Syria, Bahrain and Middle East unrest – live updatesBy
• UN ‘failure’ leaves Assad free to launch all-out assault
• Bombardment of Homs continues, say activists
• Thousands to take to streets to mark Bahrain anniversary
• Suicide bomb attack ahead of Yemen poll
9.06am: China has sent an envoy to Cairo to meet with the head of the Arab League amid growing diplomatic pressure over Syria.
The envoy, Li Huaxin, had an “extremely frank and useful” exchange with League chief Nabil Elaraby yesterday, Reuters quotes the Chinese foreign ministry as saying.
According to a statement on the ministry’s website, Li said:
Given the constantly escalating Syrian situation, the purpose of this visit to Cairo was to explain China’s position and policies to the Arab League and Arab countries, and listen to their opinions.
So far China has made its position on Syria reasonably clear, vetoing two draft UN resolutions on the crisis and remaining muted in reaction to an Arab League proposal for a joint UN/Arab peacekeeping force in the country.
It has not won it many friends: as Reuters writes, Elaraby had previously said that the veto had cost China- and Russia- diplomatic credit in the Arab world.
9.00am: The first casualty of the day has been reported in Syria by the Local Coordination Committees.
Imad Fauzi Qutaish died this morning from injuries sustained during an attack by security forces in the town of Musaifra in Daraa province ten days ago, it reports.
Meanwhile, here is another video claiming to show the shelling of Homs. Posted this morning, it appears to have been taken yesterday and to show the shelling of a building. Activists are reporting that the bombardment of the city is continuing this morning.
8.48am: Good morning and welcome to Middle East live. Today we’ll be keeping our eyes on the continuing bloodshed in Syria as well as the anniversary protests in Bahrain.
For the moment, here’s a brief summary of developments across the region.
• Failure by the United Nations to take action on Syria has emboldened the regime of Bashar al-Assad to mount an all-out assault on his opponents, the UN’s human rights chief warned. Navi Pillay said the situation in Homs was “deplorable”. At the UN general assembly in New York, she said the Syrian government had “manifestly failed” to fulfil its obligation to protect its population.
• Homs continues to come under “brutal shelling” this morning, according to activists with the Local Coordination Committees. Yesterday 37 people died in violence across the country, the Syrian Revolution General Commission reported.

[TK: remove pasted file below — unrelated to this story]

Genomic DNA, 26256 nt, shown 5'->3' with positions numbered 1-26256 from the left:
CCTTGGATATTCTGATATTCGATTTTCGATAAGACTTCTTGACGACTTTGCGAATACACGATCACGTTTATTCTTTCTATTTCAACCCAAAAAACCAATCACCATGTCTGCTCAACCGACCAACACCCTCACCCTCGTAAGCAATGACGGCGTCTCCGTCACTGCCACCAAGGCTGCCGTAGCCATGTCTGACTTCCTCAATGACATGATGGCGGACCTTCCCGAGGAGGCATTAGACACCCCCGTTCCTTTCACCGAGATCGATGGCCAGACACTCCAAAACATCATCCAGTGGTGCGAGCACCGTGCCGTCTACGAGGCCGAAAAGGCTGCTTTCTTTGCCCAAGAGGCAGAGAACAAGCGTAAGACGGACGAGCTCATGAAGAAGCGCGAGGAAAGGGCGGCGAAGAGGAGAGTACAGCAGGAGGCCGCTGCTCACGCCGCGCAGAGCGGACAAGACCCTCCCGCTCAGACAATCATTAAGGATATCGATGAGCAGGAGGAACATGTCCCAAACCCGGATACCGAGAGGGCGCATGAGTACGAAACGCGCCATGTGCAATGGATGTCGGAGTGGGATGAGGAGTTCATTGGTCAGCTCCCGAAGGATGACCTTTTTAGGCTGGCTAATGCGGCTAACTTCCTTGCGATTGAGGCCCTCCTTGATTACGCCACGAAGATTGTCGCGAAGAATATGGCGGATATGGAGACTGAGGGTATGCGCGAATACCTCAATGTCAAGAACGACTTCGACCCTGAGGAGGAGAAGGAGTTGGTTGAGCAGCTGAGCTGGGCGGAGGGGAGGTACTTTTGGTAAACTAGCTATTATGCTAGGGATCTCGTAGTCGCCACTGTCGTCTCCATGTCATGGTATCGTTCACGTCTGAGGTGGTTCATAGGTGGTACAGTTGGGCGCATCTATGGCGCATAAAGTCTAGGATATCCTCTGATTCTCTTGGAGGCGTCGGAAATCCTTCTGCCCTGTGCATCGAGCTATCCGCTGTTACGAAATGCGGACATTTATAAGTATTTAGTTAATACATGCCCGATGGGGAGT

• David Cameron and Nicolas Sarkozy are to meet in Paris on Friday to discuss a possible increase in help to Syrian rebels, including giving them military advice, reports the Guardian’s Patrick Wintour. At the meeting the two leaders are likely to discuss what practical help they can give the Free Syrian Army, and how best to progress ideas for a UN-Arab League peacekeeping force.
• Thousands of protesters are expected to take to the streets today to mark the one-year anniversary of the Bahraini uprising. Clashes between security forces and protesters have continued overnight, the BBC reports. Yesterday thousands of people trying to march to Pearl Square were shot at with teargas and stun grenades.
• Tensions between Israel and Iran rose sharply on Monday when bombers struck at Israeli Embassy personnel in the capitals of India and Georgia. Israel accused the Tehran government of being behind the attacks, which Iran denied. In the Delhi attack, the wife of an Israeli defense envoy was hurt along with several other people.
• Despite the relatively minimal damage, the consequences of the attacks could prove to be disastrous, writes Ian Black:
In the tinder box that is the Middle East, sparks such as these can set off a huge conflagration. Much depends, as always, on how governments choose to respond.
• A suicide bomber has today blown himself up in front of a Yemeni election committee office in the southern city of Aden, a security official said, one week before an election to replace outgoing President Ali Abdullah Saleh. It was the latest sign of opposition to the vote, which has been rejected by southern separatists, northern Shi’ite rebels and Islamist militants, reports Reuters.